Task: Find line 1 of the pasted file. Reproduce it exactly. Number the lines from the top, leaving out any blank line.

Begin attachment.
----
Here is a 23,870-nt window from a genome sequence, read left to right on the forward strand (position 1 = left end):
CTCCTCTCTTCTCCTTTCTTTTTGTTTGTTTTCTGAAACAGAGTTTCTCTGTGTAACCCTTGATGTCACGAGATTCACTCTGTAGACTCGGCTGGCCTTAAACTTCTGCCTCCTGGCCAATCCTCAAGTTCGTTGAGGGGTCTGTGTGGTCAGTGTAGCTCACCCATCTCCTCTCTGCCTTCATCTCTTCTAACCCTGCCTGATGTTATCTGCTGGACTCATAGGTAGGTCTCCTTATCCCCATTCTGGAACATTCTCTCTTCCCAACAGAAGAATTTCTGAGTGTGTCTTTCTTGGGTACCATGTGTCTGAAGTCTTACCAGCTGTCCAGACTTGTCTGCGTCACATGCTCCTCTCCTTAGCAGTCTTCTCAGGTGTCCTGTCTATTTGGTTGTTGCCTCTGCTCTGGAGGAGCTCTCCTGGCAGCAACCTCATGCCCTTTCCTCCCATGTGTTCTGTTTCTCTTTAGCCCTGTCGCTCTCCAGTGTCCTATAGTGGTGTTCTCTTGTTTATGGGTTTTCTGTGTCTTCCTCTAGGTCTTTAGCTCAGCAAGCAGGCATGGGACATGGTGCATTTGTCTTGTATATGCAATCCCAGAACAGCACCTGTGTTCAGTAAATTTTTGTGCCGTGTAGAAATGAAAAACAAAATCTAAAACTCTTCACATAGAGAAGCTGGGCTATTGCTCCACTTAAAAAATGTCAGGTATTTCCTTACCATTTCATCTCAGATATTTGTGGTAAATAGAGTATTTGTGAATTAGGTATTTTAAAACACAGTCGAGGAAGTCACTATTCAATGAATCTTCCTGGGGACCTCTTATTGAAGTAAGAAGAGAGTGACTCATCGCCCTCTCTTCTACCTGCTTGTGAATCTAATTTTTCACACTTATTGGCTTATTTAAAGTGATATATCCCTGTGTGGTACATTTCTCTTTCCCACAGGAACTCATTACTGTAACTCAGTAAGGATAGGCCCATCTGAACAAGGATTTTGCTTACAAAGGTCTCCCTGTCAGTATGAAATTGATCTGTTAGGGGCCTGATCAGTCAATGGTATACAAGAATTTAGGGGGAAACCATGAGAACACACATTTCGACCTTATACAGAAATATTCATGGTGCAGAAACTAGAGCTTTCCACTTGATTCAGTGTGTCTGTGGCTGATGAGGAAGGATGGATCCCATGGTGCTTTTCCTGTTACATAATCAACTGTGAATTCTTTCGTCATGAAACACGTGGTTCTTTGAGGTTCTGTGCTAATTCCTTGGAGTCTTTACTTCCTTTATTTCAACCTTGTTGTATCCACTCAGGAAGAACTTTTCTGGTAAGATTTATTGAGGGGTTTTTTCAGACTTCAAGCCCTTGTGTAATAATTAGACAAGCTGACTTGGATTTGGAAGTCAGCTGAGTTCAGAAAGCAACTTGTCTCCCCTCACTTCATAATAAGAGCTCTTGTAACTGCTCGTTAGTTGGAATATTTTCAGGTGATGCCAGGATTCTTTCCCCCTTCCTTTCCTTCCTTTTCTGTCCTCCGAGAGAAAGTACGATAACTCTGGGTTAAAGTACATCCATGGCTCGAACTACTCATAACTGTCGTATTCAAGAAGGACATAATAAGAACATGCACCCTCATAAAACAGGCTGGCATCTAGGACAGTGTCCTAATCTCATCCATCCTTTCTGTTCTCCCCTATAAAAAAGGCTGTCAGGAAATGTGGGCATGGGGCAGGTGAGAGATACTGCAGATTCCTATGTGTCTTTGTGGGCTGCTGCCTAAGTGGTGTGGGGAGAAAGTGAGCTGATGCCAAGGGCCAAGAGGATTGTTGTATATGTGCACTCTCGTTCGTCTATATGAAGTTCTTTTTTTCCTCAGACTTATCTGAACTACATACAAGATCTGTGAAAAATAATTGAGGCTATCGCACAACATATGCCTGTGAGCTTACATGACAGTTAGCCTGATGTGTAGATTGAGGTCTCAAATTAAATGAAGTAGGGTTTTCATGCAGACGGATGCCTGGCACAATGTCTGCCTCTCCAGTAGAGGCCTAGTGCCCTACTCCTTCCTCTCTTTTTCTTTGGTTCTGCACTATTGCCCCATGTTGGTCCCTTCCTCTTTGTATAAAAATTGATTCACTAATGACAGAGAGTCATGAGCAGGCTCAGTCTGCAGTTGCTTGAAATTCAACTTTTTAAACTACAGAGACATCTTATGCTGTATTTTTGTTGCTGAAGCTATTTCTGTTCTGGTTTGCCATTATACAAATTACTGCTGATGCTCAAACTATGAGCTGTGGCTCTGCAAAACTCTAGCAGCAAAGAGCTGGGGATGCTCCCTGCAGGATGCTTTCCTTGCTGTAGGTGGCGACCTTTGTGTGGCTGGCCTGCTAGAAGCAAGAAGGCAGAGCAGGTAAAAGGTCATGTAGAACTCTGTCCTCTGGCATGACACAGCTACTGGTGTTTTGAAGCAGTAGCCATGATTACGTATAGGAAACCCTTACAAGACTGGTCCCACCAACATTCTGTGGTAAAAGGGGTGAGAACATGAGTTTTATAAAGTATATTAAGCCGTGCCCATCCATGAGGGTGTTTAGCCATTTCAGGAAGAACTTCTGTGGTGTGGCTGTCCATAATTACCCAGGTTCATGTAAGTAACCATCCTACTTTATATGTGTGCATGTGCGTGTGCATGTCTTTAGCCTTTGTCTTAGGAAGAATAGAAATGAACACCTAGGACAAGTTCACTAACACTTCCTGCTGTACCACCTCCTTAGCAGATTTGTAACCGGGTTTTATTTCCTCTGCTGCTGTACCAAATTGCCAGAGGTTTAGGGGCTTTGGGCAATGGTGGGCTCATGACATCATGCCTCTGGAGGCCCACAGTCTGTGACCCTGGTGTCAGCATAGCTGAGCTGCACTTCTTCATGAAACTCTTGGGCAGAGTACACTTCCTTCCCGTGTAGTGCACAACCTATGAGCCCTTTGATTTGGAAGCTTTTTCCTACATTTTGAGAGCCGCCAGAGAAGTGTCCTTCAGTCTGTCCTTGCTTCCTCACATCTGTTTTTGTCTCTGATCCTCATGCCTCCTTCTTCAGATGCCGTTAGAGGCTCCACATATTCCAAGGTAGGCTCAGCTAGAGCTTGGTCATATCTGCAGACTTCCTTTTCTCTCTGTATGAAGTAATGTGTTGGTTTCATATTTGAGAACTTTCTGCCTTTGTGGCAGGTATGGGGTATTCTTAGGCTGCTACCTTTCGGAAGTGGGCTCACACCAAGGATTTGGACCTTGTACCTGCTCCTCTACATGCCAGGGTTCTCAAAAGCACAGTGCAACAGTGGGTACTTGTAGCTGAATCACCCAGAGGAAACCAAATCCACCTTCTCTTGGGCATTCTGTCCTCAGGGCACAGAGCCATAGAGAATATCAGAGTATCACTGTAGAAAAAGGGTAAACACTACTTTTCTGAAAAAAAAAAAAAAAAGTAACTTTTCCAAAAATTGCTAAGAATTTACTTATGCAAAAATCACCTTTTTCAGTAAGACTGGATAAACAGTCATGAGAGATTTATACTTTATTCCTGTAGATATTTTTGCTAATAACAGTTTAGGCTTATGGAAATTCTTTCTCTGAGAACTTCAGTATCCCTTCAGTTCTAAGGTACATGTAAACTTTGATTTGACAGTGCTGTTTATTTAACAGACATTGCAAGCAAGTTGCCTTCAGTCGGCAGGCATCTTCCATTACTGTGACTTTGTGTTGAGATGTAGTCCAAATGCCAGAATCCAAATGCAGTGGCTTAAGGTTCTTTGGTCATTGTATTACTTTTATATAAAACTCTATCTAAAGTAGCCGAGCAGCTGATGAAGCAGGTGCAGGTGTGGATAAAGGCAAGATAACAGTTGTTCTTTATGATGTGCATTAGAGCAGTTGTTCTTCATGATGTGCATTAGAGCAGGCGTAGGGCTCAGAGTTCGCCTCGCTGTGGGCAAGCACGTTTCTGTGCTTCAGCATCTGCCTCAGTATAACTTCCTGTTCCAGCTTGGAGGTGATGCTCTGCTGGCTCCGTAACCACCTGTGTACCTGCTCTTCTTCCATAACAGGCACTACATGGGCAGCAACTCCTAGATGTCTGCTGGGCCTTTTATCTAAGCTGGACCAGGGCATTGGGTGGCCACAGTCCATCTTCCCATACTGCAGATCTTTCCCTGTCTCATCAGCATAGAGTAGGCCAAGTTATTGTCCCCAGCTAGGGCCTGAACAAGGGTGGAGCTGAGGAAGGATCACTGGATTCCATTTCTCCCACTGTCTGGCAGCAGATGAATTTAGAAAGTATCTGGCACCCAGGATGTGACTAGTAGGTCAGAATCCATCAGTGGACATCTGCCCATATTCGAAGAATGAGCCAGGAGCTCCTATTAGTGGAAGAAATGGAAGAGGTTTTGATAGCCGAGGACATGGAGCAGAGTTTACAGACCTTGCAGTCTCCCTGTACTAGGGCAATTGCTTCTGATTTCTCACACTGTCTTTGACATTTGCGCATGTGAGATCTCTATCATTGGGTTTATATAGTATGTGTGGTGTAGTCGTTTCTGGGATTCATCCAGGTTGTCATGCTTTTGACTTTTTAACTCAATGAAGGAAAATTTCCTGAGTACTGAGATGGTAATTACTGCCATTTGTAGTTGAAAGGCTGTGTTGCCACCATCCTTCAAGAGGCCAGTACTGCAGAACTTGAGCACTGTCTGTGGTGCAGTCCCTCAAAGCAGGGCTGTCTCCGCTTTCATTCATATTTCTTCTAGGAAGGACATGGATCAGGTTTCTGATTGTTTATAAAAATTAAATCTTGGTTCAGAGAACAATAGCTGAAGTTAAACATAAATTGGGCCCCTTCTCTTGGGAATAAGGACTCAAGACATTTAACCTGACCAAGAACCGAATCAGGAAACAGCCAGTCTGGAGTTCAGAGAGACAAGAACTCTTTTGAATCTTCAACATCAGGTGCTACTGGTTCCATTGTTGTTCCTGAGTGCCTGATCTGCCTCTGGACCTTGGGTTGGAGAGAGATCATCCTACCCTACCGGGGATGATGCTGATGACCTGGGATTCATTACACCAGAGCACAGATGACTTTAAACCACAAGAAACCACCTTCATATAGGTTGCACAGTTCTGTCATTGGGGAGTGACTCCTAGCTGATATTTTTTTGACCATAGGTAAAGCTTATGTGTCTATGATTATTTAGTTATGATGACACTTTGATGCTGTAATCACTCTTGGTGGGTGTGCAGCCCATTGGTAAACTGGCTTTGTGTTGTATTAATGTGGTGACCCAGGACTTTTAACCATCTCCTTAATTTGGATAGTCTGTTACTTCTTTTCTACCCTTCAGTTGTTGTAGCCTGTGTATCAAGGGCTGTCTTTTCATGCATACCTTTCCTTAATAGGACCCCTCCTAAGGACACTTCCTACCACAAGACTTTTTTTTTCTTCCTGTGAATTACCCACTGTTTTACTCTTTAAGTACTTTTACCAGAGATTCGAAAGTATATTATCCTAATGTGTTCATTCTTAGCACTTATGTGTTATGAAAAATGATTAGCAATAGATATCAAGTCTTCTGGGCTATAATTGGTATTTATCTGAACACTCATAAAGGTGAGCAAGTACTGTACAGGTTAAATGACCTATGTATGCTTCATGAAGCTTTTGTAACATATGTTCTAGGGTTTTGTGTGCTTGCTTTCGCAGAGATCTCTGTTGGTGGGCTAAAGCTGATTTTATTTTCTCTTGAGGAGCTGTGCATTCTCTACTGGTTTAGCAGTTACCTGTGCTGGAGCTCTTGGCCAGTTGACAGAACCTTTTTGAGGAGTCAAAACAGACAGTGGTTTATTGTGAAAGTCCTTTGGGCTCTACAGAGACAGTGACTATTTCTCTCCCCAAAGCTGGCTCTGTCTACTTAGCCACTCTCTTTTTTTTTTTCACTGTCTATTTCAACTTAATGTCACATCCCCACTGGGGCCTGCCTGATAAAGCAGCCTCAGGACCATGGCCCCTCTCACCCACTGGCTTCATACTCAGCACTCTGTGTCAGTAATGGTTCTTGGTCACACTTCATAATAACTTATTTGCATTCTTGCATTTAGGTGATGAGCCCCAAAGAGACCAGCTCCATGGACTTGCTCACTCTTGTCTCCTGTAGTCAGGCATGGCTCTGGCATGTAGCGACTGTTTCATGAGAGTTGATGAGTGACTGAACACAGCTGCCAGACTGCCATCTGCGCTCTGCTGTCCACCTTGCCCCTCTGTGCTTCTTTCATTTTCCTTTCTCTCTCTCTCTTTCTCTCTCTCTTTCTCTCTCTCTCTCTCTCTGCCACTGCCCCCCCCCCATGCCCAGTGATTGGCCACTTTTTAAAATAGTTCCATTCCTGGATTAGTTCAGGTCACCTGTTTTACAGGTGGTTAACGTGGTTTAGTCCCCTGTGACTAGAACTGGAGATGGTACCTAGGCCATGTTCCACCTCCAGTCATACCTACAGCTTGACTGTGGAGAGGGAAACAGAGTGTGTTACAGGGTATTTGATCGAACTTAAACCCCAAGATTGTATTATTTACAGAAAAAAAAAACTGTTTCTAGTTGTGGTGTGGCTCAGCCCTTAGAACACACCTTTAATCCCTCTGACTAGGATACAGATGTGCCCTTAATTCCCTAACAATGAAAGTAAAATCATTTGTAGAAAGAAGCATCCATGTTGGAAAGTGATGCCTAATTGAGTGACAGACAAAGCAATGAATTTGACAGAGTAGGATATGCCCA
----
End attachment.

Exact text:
Here is a 23,870-nt window from a genome sequence, read left to right on the forward strand (position 1 = left end):